The Power of DOOH in an Omnichannel Media Strategy
To the layperson, out-of-home advertising means nothing but billboards that litter the landscape and ads on taxi tops or elsewhere that their eyes randomly scan. Even some sectors of the marketing industry do not give much thought to DOOH advertising or digital-out-of-home advertising. But these media channels are much more strategic and powerful than many people give them credit for as far as ROI. Quotient, a promotions-marketing platform formerly known as Coupons.com, is bullish on what DOOH brings to omnichannel marketing.
The location, time-based, and personalized content-serving capabilities of DOOH provide brands with data right insights about their target audience and shopping behaviors.
Norm Chait, RVP of DOOH and Senior Director of the OOH Practice at Quotient, said consumers view OOH as a less intrusive form of advertising, even as ads are served to them at grocery stores, medical offices, gyms, and bars. The ads are part of the consumers’ environment in those locations.
Programmatic DOOH technology provides can use location-based data to precisely target specific demographics. Advertisers can analyze data such as geolocation, foot traffic, and purchase history to gain a deeper understanding of consumer behavior and preferences. With this valuable data at hand, advertisers can tailor their ad content to align with the interests and actions of consumers in a particular area, resulting in ads that are more tailored and relevant to their target audience, resulting in more engagement, ad recall, and incremental sales.
The channel is even consumer-privacy compliant.
“Consumer privacy is protected through data consent at the device level and through anonymization and aggregation of many data and location signals,” said Chait. “Meaning that advertisers can activate a particular DOOH screen based on how it indexes for a specific audience or demographic but not one individual person.”
Privacy alignment is important to ad personalization, which in turn, is key to effectiveness and media spend ROI.
Chait said personalization can apply to the screen, time, and location of the ad placement as well as the ad message being communicated. For example, a sunscreen brand’s DOOH campaign would be deployed on screens near pools, beaches, and retailers when category buyers are most active. The brand could also dynamically adjust the creative in those placements according to weather triggers, allowing them to serve an ad for sunscreen on sunny days and an ad for the brand’s sunless tanning lotion on cloudy days.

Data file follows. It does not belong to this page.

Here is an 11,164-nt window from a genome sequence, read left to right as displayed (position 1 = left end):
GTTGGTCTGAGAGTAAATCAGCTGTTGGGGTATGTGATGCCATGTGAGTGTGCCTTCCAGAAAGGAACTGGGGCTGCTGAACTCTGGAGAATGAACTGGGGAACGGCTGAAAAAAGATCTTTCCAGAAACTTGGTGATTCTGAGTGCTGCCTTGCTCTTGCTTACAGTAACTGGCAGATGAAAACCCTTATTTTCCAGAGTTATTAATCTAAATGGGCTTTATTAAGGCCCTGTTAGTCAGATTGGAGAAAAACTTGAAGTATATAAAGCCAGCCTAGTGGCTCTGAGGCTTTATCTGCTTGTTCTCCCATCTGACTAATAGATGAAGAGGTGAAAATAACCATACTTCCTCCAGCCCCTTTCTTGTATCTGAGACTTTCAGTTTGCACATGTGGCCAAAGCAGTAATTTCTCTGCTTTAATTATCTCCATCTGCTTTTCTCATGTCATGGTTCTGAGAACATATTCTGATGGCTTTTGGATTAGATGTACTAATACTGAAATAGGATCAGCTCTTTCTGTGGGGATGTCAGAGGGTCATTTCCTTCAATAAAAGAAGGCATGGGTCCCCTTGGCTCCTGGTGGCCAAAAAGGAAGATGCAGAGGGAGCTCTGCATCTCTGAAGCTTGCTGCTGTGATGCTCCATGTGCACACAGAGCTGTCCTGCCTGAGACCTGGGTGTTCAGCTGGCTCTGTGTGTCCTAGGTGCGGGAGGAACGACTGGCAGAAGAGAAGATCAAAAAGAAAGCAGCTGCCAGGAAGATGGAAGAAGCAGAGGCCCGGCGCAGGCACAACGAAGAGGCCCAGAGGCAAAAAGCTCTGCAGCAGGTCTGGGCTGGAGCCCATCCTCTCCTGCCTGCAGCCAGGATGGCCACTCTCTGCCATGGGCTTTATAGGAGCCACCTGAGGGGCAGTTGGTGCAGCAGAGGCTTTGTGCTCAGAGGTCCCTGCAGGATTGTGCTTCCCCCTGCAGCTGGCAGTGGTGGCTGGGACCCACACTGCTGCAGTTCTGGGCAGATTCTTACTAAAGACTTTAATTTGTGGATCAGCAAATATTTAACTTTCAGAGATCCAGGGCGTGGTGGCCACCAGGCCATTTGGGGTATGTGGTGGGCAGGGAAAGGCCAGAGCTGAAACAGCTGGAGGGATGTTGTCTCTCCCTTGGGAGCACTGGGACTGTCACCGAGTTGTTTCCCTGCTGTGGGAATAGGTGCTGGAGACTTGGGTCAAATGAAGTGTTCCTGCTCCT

Brand ads on DOOH also can leverage a range of real-time data to help make their ads more relevant; an allergy-relief brand might activate a campaign focusing on geographies with high pollen counts.
Like linear TV, it can be divided into dayparts, such as morning, afternoon, and evening and then further subdivided into shorter intervals, such as morning or afternoon rush hour or fluctuating weather conditions.
“With each of these different categories, advertisers can focus on specific audiences at the times when they are most likely to engage with the ad content,” Chait said. “Companies can construct detailed consumer behavior profiles by analyzing location data, resulting in a personalized and engaging user experience based on the consumer’s current context and interests while delivering better results for advertisers.”
Chait cited research from the OAAA, showing that the average CPM for an OOH ad is $6.41, far less expensive than the all-media average of $12.20 per CPM for the same audience. A survey from the OAAA found that 88% percent of consumers notice OOH ads, and 78% of those consumers engaged with the ads in some way, such as using a mobile device to learn more about the featured product or advertiser or making an online purchase.
Again, like other media channels, OOH advertising is part of an omnichannel strategy that drives online search behavior for brands and products. As such, QR codes in ads support this behavior and provide a deeper engagement option, either taking the consumer to a landing page to experience more about the product, viewing additional media, activating a coupon, or adding a product to a basket or shopping list.
Chait cautioned that not all screens make sense for QR codes. Billboards can be distracting but also dangerous if drivers see a QR code on one and try to scan it while driving.
“Quotient has technology that measures impressions, which are linked to the amount of time consumers spend within viewing distance of the ad,” said Chait. “On top of that, we have the ability to retarget the mobile devices exposed to or in the proximity of the OOH screens. Engagement begins when a person notices the ad while driving around town, riding the bus, shopping in-store, walking on the sidewalk, etc.”
DOOH ads are more likely to be perceived positively by the audience and can be a powerful tool for advertisers to capture attention and drive brand recognition, he added.